Wednesday, January 21, 2009

Spam! Musubi!

I think my kimchi post was a little disorganized and kind of all over the place. So I'm attempting to be more organized this time with this food post, about one of my favorite canned goods: SPAM!

Spam is, in a word, delicious.

People that don't get Spam make me sad, because it's the best of what meat has to offer- look at the picture of the can of Spam! It even says "Crazy Tasty" right on the packaging. That's some honest labeling, I tell ya.

Following are the directions for my version of a Japanese-American staple, Spam Musubi. I'm not exactly sure how the authentic recipes go, because I pretty take what I have and make do somehow.

Spam Musubi, my way

- 1 can of Spam
- About 4 cups of rice
- 5 sheets of dried laver (seaweed)
- 1/2 cup soy sauce
- 1/2 cup corn syrup
- 2 tablespoons sake (or other cooking alcohol)
- One packet of furikake (optional)
- 1 teaspoon sesame seeds (optional)
- 1/2 teaspoon ground red chili powder (optional)

- Small pot
- Draining rack (optional)
- Musubi mold*

*I am told that instead of buying a musubi mold, one can take the Spam can and open up the unopened side with a can opener. (Wow, how many times can I fit the word 'open' in a sentence??) I have never tried this method, as I bought a musubi mold the second I realized what Spam musubis were, but in theory, it seems as though the Spam can would work just fine. I would be careful of sharp edges, though. Here's my musubi mold:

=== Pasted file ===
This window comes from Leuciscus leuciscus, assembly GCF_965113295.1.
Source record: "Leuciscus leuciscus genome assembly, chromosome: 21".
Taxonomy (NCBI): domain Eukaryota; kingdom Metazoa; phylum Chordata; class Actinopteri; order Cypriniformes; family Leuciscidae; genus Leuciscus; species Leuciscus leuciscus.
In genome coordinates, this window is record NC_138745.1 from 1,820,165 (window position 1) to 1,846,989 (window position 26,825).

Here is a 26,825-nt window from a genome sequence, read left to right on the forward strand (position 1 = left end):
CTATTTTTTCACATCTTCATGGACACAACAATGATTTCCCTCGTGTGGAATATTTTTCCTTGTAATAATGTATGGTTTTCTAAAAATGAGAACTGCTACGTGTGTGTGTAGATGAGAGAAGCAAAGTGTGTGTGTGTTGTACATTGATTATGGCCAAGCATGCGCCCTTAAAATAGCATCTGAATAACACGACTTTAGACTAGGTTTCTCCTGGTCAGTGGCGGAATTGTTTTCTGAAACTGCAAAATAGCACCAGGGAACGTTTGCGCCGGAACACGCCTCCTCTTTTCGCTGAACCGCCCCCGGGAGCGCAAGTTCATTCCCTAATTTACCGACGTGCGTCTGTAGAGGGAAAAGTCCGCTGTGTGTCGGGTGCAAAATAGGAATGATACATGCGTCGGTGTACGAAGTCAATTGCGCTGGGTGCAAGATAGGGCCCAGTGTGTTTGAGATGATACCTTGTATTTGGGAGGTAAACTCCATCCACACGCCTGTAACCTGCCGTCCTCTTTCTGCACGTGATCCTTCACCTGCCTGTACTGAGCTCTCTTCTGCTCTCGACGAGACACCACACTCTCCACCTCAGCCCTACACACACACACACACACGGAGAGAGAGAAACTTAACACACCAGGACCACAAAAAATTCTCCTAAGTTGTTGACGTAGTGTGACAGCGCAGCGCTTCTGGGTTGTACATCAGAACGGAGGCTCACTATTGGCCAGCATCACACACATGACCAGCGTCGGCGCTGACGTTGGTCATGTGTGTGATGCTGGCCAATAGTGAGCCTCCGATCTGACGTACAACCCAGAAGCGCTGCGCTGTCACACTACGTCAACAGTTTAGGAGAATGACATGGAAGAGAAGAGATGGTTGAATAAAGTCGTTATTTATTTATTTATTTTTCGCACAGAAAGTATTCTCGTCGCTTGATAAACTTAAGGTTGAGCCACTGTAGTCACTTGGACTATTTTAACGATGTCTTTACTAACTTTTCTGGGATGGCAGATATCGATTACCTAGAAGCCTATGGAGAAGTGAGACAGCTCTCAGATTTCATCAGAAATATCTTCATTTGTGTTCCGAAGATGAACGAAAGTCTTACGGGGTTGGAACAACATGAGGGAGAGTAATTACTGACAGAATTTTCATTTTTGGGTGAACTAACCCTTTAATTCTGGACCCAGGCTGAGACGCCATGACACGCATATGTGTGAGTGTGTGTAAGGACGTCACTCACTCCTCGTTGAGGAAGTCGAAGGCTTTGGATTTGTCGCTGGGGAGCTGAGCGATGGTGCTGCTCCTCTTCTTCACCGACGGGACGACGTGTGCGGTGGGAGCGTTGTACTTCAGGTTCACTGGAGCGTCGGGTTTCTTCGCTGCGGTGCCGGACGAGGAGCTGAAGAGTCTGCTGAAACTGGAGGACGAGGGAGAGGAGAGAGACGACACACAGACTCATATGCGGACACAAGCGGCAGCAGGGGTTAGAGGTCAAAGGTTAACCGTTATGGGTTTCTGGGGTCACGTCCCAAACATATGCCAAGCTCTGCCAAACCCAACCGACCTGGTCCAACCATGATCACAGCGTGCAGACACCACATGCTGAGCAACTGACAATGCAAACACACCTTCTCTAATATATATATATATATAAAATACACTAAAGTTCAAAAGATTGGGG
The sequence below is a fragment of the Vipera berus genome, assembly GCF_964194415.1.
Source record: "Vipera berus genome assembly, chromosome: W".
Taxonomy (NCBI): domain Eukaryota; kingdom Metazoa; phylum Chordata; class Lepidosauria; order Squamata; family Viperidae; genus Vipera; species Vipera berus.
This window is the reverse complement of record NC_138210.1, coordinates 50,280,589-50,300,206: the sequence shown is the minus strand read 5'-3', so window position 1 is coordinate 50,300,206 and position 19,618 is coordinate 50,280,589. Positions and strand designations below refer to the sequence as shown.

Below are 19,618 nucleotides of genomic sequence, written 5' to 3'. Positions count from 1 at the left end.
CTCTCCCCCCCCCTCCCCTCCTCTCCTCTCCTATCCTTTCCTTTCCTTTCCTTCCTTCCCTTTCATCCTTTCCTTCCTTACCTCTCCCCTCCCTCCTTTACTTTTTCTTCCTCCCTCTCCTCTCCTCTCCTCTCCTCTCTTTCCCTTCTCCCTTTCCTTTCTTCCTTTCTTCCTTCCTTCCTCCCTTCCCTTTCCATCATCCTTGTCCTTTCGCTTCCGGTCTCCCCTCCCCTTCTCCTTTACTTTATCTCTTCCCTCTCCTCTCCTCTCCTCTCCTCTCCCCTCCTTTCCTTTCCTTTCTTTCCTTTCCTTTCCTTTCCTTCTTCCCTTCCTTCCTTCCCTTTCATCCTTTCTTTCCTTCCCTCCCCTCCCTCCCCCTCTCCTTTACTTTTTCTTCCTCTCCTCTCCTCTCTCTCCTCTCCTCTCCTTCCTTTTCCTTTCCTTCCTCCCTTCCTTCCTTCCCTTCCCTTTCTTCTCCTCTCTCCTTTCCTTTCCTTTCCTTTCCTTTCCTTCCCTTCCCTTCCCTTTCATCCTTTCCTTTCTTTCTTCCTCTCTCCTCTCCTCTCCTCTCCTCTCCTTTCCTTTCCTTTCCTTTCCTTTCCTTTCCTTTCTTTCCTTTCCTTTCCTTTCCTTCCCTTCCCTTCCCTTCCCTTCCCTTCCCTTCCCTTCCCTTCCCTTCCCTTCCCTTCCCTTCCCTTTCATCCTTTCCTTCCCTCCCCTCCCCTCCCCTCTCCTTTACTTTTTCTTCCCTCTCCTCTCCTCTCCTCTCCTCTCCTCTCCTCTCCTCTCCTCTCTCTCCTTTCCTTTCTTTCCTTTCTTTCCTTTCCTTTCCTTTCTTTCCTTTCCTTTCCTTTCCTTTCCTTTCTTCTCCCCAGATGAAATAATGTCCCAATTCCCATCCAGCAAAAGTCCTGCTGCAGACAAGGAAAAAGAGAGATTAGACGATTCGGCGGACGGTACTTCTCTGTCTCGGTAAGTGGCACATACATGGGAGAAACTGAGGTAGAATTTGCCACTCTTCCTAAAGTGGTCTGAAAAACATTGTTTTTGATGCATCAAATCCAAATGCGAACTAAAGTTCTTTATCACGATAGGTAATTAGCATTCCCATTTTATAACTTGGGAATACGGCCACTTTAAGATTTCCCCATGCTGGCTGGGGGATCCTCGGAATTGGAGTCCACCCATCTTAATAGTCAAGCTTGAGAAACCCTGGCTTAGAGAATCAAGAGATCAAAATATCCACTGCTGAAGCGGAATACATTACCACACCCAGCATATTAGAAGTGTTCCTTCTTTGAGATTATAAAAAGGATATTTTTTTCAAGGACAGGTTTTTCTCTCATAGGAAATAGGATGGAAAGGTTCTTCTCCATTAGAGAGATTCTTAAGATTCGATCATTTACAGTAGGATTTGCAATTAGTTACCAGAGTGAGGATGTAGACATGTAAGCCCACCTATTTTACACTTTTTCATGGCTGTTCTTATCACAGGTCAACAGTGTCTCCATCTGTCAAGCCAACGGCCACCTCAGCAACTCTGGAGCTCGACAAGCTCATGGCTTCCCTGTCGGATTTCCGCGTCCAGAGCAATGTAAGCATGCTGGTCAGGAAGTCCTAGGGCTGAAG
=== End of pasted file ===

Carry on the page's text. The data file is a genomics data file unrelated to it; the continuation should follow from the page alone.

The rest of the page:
1. Slice the block o' Spam into thin slices, about 10. The picture below is to illustrate which way to slice the Spam- you must slice it horizontally. So if you were to slice the Spam correctly whilst it was still in the can, your slice would underline the word "Spam" on the can. I've actually heard a lot of confusion about this, so I'm spelling it out.

2. Dump the rice into a big bowl. I live in a household that is very Korean, so we always have fresh rice. The reason my rice is all purple and speckled is because it's short-grain rice (regular white rice) plus wild rice plus black rice. I like the texture of the mixture better than just plain rice, which is too sticky and starchy. The rice can't be piping hot, otherwise the seaweed will disintegrate.

3. The seaweed must be cut into the correct widths. I find that the seaweed I have is perfect when cut in half lengthwise. Just for illustration, following is a picture of the whole sheet of seaweed with the lid of my musubi mold on top. Some people also cut the seaweed in half widthwise, but I like a lot of seaweed on my musubi, so I only make one cut.

All cut up:

4. Now comes the entirely optional portion: the sauce.

Sometimes, when I'm either too lazy or I'm missing an ingredient, I won't make the sauce. I'll just fry the Spam in a dry non-stick pan and use it that way. It's tasty both ways, with and without the sauce. Fried Spam has a crispy yumminess that is entirely different than saucy Spam, and both are delectable in different ways.